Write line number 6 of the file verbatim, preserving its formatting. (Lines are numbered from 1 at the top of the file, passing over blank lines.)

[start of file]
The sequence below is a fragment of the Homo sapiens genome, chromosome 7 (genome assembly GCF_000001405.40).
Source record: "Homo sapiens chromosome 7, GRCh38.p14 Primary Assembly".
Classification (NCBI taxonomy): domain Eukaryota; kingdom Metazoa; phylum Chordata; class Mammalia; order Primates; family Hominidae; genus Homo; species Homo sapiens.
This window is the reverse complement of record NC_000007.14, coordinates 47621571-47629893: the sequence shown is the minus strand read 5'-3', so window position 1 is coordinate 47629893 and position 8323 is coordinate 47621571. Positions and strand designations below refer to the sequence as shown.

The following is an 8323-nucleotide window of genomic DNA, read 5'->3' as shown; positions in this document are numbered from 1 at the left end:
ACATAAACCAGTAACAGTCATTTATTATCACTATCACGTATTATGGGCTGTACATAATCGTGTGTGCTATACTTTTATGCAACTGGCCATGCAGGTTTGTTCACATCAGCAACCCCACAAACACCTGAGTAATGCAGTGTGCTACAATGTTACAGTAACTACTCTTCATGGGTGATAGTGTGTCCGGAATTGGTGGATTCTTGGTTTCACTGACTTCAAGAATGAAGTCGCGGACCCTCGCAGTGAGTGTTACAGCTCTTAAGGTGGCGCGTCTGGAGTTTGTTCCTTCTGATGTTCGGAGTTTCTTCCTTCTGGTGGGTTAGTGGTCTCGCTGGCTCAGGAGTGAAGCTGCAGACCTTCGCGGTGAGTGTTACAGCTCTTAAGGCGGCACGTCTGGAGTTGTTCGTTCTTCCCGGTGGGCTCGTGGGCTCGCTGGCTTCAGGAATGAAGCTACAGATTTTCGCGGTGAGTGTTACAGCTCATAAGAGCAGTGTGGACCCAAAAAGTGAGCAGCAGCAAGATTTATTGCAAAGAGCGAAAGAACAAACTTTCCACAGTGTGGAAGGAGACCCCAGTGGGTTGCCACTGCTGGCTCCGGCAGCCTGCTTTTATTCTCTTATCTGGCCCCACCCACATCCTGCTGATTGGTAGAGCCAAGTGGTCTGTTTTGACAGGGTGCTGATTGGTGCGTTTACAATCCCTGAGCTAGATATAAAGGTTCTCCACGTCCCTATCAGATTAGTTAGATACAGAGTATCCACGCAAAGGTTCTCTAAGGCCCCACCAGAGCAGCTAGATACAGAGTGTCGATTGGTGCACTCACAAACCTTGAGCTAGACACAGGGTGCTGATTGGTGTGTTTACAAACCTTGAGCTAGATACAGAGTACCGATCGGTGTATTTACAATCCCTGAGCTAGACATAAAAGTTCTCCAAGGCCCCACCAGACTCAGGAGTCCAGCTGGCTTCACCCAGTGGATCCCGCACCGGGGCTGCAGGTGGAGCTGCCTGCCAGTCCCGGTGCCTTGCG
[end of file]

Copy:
ACATAAACCAGTAACAGTCATTTATTATCACTATCACGTATTATGGGCTGTACATAATCGTGTGTGCTATACTTTTATGCAACTGGCCATGCAGGTTTGTTCACATCAGCAACCCCACAAACACCTGAGTAATGCAGTGTGCTACAATGTTACAGTAACTACTCTTCATGGGTGATAGTGTGTCCGGAATTGGTGGATTCTTGGTTTCACTGACTTCAAGAATGAAGTCGCGGACCCTCGCAGTGAGTGTTACAGCTCTTAAGGTGGCGCGTCTGGAGTTTGTTCCTTCTGATGTTCGGAGTTTCTTCCTTCTGGTGGGTTAGTGGTCTCGCTGGCTCAGGAGTGAAGCTGCAGACCTTCGCGGTGAGTGTTACAGCTCTTAAGGCGGCACGTCTGGAGTTGTTCGTTCTTCCCGGTGGGCTCGTGGGCTCGCTGGCTTCAGGAATGAAGCTACAGATTTTCGCGGTGAGTGTTACAGCTCATAAGAGCAGTGTGGACCCAAAAAGTGAGCAGCAGCAAGATTTATTGCAAAGAGCGAAAGAACAAACTTTCCACAGTGTGGAAGGAGACCCCAGTGGGTTGCCACTGCTGGCTCCGGCAGCCTGCTTTTATTCTCTTATCTGGCCCCACCCACATCCTGCTGATTGGTAGAGCCAAGTGGTCTGTTTTGACAGGGTGCTGATTGGTGCGTTTACAATCCCTGAGCTAGATATAAAGGTTCTCCACGTCCCTATCAGATTAGTTAGATACAGAGTATCCACGCAAAGGTTCTCTAAGGCCCCACCAGAGCAGCTAGATACAGAGTGTCGATTGGTGCACTCACAAACCTTGAGCTAGACACAGGGTGCTGATTGGTGTGTTTACAAACCTTGAGCTAGATACAGAGTACCGATCGGTGTATTTACAATCCCTGAGCTAGACATAAAAGTTCTCCAAGGCCCCACCAGACTCAGGAGTCCAGCTGGCTTCACCCAGTGGATCCCGCACCGGGGCTGCAGGTGGAGCTGCCTGCCAGTCCCGGTGCCTTGCG